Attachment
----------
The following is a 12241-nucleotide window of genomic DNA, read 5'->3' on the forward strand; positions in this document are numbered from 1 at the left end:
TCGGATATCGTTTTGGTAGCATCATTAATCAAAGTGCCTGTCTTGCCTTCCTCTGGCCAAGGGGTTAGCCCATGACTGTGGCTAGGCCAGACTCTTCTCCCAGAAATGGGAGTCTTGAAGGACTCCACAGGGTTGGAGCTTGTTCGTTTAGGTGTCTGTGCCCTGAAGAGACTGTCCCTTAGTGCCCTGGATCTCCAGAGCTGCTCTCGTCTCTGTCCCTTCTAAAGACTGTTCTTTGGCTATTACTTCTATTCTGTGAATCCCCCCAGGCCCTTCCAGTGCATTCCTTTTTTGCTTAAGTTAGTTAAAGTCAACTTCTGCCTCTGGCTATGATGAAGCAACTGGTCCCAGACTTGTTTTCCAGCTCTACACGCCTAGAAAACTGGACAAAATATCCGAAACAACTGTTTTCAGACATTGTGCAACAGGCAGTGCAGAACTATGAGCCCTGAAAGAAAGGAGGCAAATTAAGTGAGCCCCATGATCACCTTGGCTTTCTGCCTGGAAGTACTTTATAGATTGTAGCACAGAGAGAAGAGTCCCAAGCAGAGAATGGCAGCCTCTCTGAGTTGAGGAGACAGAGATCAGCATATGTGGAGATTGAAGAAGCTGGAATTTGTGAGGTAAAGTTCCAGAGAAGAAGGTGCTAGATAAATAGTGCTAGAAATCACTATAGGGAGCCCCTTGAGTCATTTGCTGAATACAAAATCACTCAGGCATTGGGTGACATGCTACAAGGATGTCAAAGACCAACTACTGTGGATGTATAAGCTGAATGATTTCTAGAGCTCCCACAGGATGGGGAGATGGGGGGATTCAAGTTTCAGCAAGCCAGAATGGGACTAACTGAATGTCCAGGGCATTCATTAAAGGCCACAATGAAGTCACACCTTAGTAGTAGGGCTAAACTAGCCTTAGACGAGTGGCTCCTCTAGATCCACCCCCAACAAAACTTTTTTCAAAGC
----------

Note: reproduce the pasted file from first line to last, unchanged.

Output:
The following is a 12241-nucleotide window of genomic DNA, read 5'->3' on the forward strand; positions in this document are numbered from 1 at the left end:
TCGGATATCGTTTTGGTAGCATCATTAATCAAAGTGCCTGTCTTGCCTTCCTCTGGCCAAGGGGTTAGCCCATGACTGTGGCTAGGCCAGACTCTTCTCCCAGAAATGGGAGTCTTGAAGGACTCCACAGGGTTGGAGCTTGTTCGTTTAGGTGTCTGTGCCCTGAAGAGACTGTCCCTTAGTGCCCTGGATCTCCAGAGCTGCTCTCGTCTCTGTCCCTTCTAAAGACTGTTCTTTGGCTATTACTTCTATTCTGTGAATCCCCCCAGGCCCTTCCAGTGCATTCCTTTTTTGCTTAAGTTAGTTAAAGTCAACTTCTGCCTCTGGCTATGATGAAGCAACTGGTCCCAGACTTGTTTTCCAGCTCTACACGCCTAGAAAACTGGACAAAATATCCGAAACAACTGTTTTCAGACATTGTGCAACAGGCAGTGCAGAACTATGAGCCCTGAAAGAAAGGAGGCAAATTAAGTGAGCCCCATGATCACCTTGGCTTTCTGCCTGGAAGTACTTTATAGATTGTAGCACAGAGAGAAGAGTCCCAAGCAGAGAATGGCAGCCTCTCTGAGTTGAGGAGACAGAGATCAGCATATGTGGAGATTGAAGAAGCTGGAATTTGTGAGGTAAAGTTCCAGAGAAGAAGGTGCTAGATAAATAGTGCTAGAAATCACTATAGGGAGCCCCTTGAGTCATTTGCTGAATACAAAATCACTCAGGCATTGGGTGACATGCTACAAGGATGTCAAAGACCAACTACTGTGGATGTATAAGCTGAATGATTTCTAGAGCTCCCACAGGATGGGGAGATGGGGGGATTCAAGTTTCAGCAAGCCAGAATGGGACTAACTGAATGTCCAGGGCATTCATTAAAGGCCACAATGAAGTCACACCTTAGTAGTAGGGCTAAACTAGCCTTAGACGAGTGGCTCCTCTAGATCCACCCCCAACAAAACTTTTTTCAAAGC